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Inspectioneering Journal

New Inspection Tool - Corrosion Under Insulation

By Dr. Nand K. Gupta at Omega International Technology, Inc.. This article appears in the September/October 1995 issue of Inspectioneering Journal

In May 1995, Omega International Technology, Inc., began testing a new system to measure pipe wall thickness using digital radiography (RT) scanning. This new system has the potential for being faster, less labor intensive, and shown improved accuracy over traditional ultrasound testing, and at a lower cost. Perhaps best of all, scanning can be performed while the pipe is in service, insulation in place.

Digital radiography refers to the process of producing and analyzing X-Ray images using electronic devices instead of traditional film. For twenty years digital radiography, in the form of Computed Tomography (CT) scanners have been used to peer inside the human body. In the past decade, digital radiography has been used to inspect critical components for military and industrial applications. Even more recently, systems employing digital radiography are being used on processing lines in the food industry as an integral part of their quality assurance programs.

The concept behind digital radiography is similar to taking an X-Ray at a doctors office. A source, such as an X-Ray tube, sends a beam of high energy photons through the object of interest (see Figure 1). Some of the photons are absorbed by the object and the rest pass through it. The relative number of photons that are absorbed is directly related to the amount of material in the path of the photons. On the other side of the object, an array of detectors measure  the number of photons passing through (the signal), producing an image on the inside of the object.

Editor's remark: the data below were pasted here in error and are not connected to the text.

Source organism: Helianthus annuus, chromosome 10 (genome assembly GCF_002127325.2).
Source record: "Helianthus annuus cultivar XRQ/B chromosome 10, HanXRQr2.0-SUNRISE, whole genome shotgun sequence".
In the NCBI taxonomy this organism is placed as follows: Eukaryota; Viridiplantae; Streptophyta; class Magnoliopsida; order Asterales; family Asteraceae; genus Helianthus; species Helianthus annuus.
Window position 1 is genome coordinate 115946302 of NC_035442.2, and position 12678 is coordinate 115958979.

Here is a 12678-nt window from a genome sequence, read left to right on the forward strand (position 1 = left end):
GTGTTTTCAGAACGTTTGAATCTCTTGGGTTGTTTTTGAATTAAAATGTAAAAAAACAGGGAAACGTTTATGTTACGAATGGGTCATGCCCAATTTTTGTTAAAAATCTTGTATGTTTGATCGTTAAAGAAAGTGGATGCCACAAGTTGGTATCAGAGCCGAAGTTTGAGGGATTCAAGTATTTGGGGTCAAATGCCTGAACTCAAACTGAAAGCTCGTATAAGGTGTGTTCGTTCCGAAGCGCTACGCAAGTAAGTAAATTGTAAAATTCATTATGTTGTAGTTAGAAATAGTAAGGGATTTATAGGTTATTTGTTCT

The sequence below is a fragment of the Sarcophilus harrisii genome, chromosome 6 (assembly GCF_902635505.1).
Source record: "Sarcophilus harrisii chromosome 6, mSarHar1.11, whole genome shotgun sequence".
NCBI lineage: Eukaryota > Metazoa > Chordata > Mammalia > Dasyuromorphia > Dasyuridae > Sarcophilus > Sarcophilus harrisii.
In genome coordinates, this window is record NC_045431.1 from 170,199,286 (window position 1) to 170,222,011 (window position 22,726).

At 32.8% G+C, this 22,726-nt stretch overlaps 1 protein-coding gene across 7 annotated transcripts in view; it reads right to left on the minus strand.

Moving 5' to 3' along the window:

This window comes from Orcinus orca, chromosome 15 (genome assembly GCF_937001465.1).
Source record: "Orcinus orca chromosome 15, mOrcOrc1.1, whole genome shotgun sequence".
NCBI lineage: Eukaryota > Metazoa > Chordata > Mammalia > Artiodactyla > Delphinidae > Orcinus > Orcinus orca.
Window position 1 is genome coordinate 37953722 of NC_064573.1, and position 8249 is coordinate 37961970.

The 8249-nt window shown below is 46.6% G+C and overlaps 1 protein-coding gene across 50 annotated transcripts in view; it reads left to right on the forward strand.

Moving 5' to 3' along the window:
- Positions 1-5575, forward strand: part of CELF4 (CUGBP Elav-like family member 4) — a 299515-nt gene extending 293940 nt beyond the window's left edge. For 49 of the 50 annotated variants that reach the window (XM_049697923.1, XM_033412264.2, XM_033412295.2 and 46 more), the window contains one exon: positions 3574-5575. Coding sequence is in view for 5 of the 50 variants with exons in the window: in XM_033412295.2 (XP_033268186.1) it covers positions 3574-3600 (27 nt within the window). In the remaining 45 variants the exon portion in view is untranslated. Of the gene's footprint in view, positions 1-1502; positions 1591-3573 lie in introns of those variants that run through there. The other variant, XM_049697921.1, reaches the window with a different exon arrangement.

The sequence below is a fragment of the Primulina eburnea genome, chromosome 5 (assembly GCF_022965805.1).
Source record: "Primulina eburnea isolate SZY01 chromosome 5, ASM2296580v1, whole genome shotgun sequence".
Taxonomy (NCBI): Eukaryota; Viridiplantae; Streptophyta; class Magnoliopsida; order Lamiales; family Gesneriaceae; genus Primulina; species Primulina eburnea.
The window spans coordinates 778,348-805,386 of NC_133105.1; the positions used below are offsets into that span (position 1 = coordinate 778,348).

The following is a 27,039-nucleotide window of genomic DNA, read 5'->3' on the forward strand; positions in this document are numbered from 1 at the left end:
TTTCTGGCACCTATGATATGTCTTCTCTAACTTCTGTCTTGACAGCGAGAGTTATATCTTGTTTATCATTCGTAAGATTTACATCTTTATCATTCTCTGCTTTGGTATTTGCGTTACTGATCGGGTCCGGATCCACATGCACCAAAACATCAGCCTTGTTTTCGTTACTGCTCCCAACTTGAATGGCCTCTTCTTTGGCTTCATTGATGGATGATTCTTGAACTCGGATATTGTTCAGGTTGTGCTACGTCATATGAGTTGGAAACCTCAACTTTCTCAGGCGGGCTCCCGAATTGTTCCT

Figure 1Figure 1

Traditionally, digital radiography has employed X-Rays to pass through objects, as opposed to other types of photons, such as Gamma Rays. X-Ray generating systems are bulky, require electricity, and are not very portable. Radioactive isotopes, however, are small, inexpensive, and easy to maintain. Unfortunately, radioactive isotopes also tend to release much less energy than X-Ray systems. Most conventional detectors do not have the sensitivity to use radioactive isotopes to produce images. A new generation of detectors developed by Omega, however, are able to use very low-intensity Gamma-ray signals to measure pipe wall thicknesses.

The system employs an Iridium[+192] Gamma ray source and the new scintillator-based detectors instead of an X-Ray system and traditional detectors (see Figure 2). Coupled with a portable computer system, running data analysis and storage software, the entire system is mounted onto a pipeline and allowed to travel under its own power along the length of the pipe. The system automatically scans the pipe and computes the pipe wall thickness.

Figure 2Figure 2

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